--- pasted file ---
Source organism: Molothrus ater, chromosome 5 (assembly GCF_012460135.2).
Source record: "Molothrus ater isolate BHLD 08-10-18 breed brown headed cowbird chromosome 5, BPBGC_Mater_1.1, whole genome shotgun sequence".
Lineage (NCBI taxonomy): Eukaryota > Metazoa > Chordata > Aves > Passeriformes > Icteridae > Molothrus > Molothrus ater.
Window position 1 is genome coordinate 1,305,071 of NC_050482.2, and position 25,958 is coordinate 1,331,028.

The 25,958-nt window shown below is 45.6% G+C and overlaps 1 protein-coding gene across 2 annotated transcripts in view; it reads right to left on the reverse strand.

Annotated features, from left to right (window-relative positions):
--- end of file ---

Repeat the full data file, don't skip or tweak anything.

Source organism: Molothrus ater, chromosome 5 (assembly GCF_012460135.2).
Source record: "Molothrus ater isolate BHLD 08-10-18 breed brown headed cowbird chromosome 5, BPBGC_Mater_1.1, whole genome shotgun sequence".
Lineage (NCBI taxonomy): Eukaryota > Metazoa > Chordata > Aves > Passeriformes > Icteridae > Molothrus > Molothrus ater.
Window position 1 is genome coordinate 1,305,071 of NC_050482.2, and position 25,958 is coordinate 1,331,028.

The 25,958-nt window shown below is 45.6% G+C and overlaps 1 protein-coding gene across 2 annotated transcripts in view; it reads right to left on the reverse strand.

Annotated features, from left to right (window-relative positions):